I took this photo of the Clan Stuart engine block while the divers were kitting up on the boat
I took this photo of the Clan Stuart engine block while the divers were kitting up on the boat

The conditions were good. The water temperature was 15 degrees, visibility 6-8 metres and there was a manageable 2-3 metre swell (it wouldn’t have been manageable if we’d done it as a shore entry). The divers rolled into the water and head over the stern of the wreck. From our boat you dive with a buoy and a reel or you stay at home. There is far too much boat traffic in Cape Town to dive any other way. I always stay very close to the the divers in the first few minutes to ensure I can attend to problems quickly.

Five to seven minutes into the dive the buoy turned sharply and headed for shore at quite a pace. I moved in a little closer and a white shark surfaced perhaps 10 metres in front of the boat and about 10 metres behind the divers. It then disappeared briefly and came back heading for the divers. I started to head towards the shark to get between it and the divers, but it swam straight for them and simply swam through the group.

It then turned and came towards the boat and surfaced again, and I tossed a weight at it, not really knowing if it would help. The shark went below the boat and I never saw it again. By this time the group had reached the shallows and two of the group, Christo and Craig, were busy getting the others out of the water. I then went back to the jetty, left the boat there and drove to pick them up assisted by Clare as we were not getting six divers with kit into either of our cars.

As with any such interesting experience there are always a lot of helpful and insightful questions, comments and observations.

The first question posed to me was from the Divemaster, Craig. Did they do the right thing? Most definitely. I think he and Christo made an excellent decision in a very stressful situation. In our briefings I always touch lightly on the recommended course of action if you see a shark or any other large wild animal, and between Christo and Craig, both regular divers on our boat, they followed that plan to the letter. I tell the divers to get into a small group, stay close together, and – if possible – stay on the sea floor. They must wait until the shark has moved away before attempting to swim off in a calm manner. On no account should they surface while the shark is still in the area.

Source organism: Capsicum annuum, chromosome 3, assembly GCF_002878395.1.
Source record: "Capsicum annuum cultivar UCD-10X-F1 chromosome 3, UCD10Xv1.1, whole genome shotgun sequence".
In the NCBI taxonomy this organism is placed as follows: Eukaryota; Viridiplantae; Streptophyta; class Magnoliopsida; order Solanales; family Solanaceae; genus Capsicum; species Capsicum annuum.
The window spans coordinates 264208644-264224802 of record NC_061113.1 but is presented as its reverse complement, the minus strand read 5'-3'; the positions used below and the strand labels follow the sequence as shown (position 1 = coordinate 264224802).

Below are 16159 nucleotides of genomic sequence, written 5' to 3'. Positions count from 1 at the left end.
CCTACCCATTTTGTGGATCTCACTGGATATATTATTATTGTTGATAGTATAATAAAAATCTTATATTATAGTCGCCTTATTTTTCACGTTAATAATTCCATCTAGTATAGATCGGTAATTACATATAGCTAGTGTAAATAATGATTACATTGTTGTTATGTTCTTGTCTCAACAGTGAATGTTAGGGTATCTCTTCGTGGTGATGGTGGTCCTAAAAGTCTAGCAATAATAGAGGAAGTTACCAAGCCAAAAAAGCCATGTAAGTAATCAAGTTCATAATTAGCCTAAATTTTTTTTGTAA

Interestingly, everyone agreed that the shark’s size was between 3-4 metres, and that it was very inquisitive but not overly aggressive. The shark had a fair amount of time to display any aggression as the swim from the wreck to the beach can take several minutes and in fact took a fair while as Christo and Craig kept the group tightly together despite the inclination from one diver to wander off. I asked if anyone had noticed if it was a male or female as I know our resident scientist and shark expert would like that info, and got this response from Christo: “It swam straight at me, I could see both its eyes, and when it was less than two metres away it turned so suddenly that I felt the wash from its tail.”

This comment from Christo impressed me the most. “I have had no interest in seeing a white shark underwater but having seen one I can understand why people find them to be beautiful and graceful.”

Eezycut emergency cutting tools

The thing about an emergency cutting tool is that one hopes not to have to use it. It’s a good thing to have, however, particularly if you are using reels and lines while diving. That applies to many Cape Town boat divers, all of whom should be in possession of an SMB and possibly a reel to deploy it while at depth. One might also encounter other, non-emergency situations, which would make one glad of a handy blade.

The Eezycut tool in its packaging
The Eezycut tool in its packaging